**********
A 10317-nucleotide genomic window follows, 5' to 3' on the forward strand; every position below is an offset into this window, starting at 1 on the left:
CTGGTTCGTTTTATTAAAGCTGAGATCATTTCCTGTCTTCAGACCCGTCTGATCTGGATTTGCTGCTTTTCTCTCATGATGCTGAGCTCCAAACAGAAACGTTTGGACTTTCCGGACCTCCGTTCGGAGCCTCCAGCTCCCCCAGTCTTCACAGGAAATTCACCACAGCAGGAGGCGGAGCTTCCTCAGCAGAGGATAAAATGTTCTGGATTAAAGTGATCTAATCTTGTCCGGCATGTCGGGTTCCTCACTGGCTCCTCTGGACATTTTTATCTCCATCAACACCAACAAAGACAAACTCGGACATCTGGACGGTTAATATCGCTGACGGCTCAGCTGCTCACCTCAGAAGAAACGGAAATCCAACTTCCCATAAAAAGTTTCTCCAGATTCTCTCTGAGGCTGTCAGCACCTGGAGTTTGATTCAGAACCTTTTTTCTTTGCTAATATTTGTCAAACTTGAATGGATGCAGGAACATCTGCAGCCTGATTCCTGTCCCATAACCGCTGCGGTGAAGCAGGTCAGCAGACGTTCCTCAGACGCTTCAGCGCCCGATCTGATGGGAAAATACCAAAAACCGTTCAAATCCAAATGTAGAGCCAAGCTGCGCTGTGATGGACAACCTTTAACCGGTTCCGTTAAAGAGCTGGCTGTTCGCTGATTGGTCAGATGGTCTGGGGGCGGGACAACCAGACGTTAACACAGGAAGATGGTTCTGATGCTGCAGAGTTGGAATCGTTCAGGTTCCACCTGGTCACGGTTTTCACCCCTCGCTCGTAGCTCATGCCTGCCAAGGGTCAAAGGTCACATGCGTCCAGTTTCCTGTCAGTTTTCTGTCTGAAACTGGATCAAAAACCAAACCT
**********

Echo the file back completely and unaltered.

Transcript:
A 10317-nucleotide genomic window follows, 5' to 3' on the forward strand; every position below is an offset into this window, starting at 1 on the left:
CTGGTTCGTTTTATTAAAGCTGAGATCATTTCCTGTCTTCAGACCCGTCTGATCTGGATTTGCTGCTTTTCTCTCATGATGCTGAGCTCCAAACAGAAACGTTTGGACTTTCCGGACCTCCGTTCGGAGCCTCCAGCTCCCCCAGTCTTCACAGGAAATTCACCACAGCAGGAGGCGGAGCTTCCTCAGCAGAGGATAAAATGTTCTGGATTAAAGTGATCTAATCTTGTCCGGCATGTCGGGTTCCTCACTGGCTCCTCTGGACATTTTTATCTCCATCAACACCAACAAAGACAAACTCGGACATCTGGACGGTTAATATCGCTGACGGCTCAGCTGCTCACCTCAGAAGAAACGGAAATCCAACTTCCCATAAAAAGTTTCTCCAGATTCTCTCTGAGGCTGTCAGCACCTGGAGTTTGATTCAGAACCTTTTTTCTTTGCTAATATTTGTCAAACTTGAATGGATGCAGGAACATCTGCAGCCTGATTCCTGTCCCATAACCGCTGCGGTGAAGCAGGTCAGCAGACGTTCCTCAGACGCTTCAGCGCCCGATCTGATGGGAAAATACCAAAAACCGTTCAAATCCAAATGTAGAGCCAAGCTGCGCTGTGATGGACAACCTTTAACCGGTTCCGTTAAAGAGCTGGCTGTTCGCTGATTGGTCAGATGGTCTGGGGGCGGGACAACCAGACGTTAACACAGGAAGATGGTTCTGATGCTGCAGAGTTGGAATCGTTCAGGTTCCACCTGGTCACGGTTTTCACCCCTCGCTCGTAGCTCATGCCTGCCAAGGGTCAAAGGTCACATGCGTCCAGTTTCCTGTCAGTTTTCTGTCTGAAACTGGATCAAAAACCAAACCT